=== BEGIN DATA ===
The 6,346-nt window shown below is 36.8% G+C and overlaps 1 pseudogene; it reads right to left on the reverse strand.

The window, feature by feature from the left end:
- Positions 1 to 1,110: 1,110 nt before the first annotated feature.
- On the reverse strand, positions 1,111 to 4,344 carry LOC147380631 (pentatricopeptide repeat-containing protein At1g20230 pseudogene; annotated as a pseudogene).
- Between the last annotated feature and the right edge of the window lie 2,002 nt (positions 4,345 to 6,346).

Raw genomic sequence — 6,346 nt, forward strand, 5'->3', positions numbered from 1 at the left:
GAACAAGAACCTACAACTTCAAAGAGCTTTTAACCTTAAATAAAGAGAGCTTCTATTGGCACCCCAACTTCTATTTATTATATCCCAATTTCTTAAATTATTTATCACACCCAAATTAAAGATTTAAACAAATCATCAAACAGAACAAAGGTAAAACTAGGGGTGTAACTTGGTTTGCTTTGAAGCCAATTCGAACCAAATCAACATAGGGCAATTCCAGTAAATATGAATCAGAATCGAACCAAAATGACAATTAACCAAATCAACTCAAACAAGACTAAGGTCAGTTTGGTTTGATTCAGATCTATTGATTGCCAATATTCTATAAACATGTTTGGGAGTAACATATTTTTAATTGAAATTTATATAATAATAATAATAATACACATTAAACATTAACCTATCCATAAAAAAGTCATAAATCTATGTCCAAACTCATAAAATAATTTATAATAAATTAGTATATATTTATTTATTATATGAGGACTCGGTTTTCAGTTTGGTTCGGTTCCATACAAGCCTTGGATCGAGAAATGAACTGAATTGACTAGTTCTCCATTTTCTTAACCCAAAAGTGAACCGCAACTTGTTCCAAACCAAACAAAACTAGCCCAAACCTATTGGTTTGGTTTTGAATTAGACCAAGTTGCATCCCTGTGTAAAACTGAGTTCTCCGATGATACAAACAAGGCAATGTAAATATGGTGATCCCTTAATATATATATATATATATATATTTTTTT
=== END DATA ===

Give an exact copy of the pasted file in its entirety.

The 6,346-nt window shown below is 36.8% G+C and overlaps 1 pseudogene; it reads right to left on the reverse strand.

The window, feature by feature from the left end:
- Positions 1 to 1,110: 1,110 nt before the first annotated feature.
- On the reverse strand, positions 1,111 to 4,344 carry LOC147380631 (pentatricopeptide repeat-containing protein At1g20230 pseudogene; annotated as a pseudogene).
- Between the last annotated feature and the right edge of the window lie 2,002 nt (positions 4,345 to 6,346).

Raw genomic sequence — 6,346 nt, forward strand, 5'->3', positions numbered from 1 at the left:
GAACAAGAACCTACAACTTCAAAGAGCTTTTAACCTTAAATAAAGAGAGCTTCTATTGGCACCCCAACTTCTATTTATTATATCCCAATTTCTTAAATTATTTATCACACCCAAATTAAAGATTTAAACAAATCATCAAACAGAACAAAGGTAAAACTAGGGGTGTAACTTGGTTTGCTTTGAAGCCAATTCGAACCAAATCAACATAGGGCAATTCCAGTAAATATGAATCAGAATCGAACCAAAATGACAATTAACCAAATCAACTCAAACAAGACTAAGGTCAGTTTGGTTTGATTCAGATCTATTGATTGCCAATATTCTATAAACATGTTTGGGAGTAACATATTTTTAATTGAAATTTATATAATAATAATAATAATACACATTAAACATTAACCTATCCATAAAAAAGTCATAAATCTATGTCCAAACTCATAAAATAATTTATAATAAATTAGTATATATTTATTTATTATATGAGGACTCGGTTTTCAGTTTGGTTCGGTTCCATACAAGCCTTGGATCGAGAAATGAACTGAATTGACTAGTTCTCCATTTTCTTAACCCAAAAGTGAACCGCAACTTGTTCCAAACCAAACAAAACTAGCCCAAACCTATTGGTTTGGTTTTGAATTAGACCAAGTTGCATCCCTGTGTAAAACTGAGTTCTCCGATGATACAAACAAGGCAATGTAAATATGGTGATCCCTTAATATATATATATATATATATATTTTTTT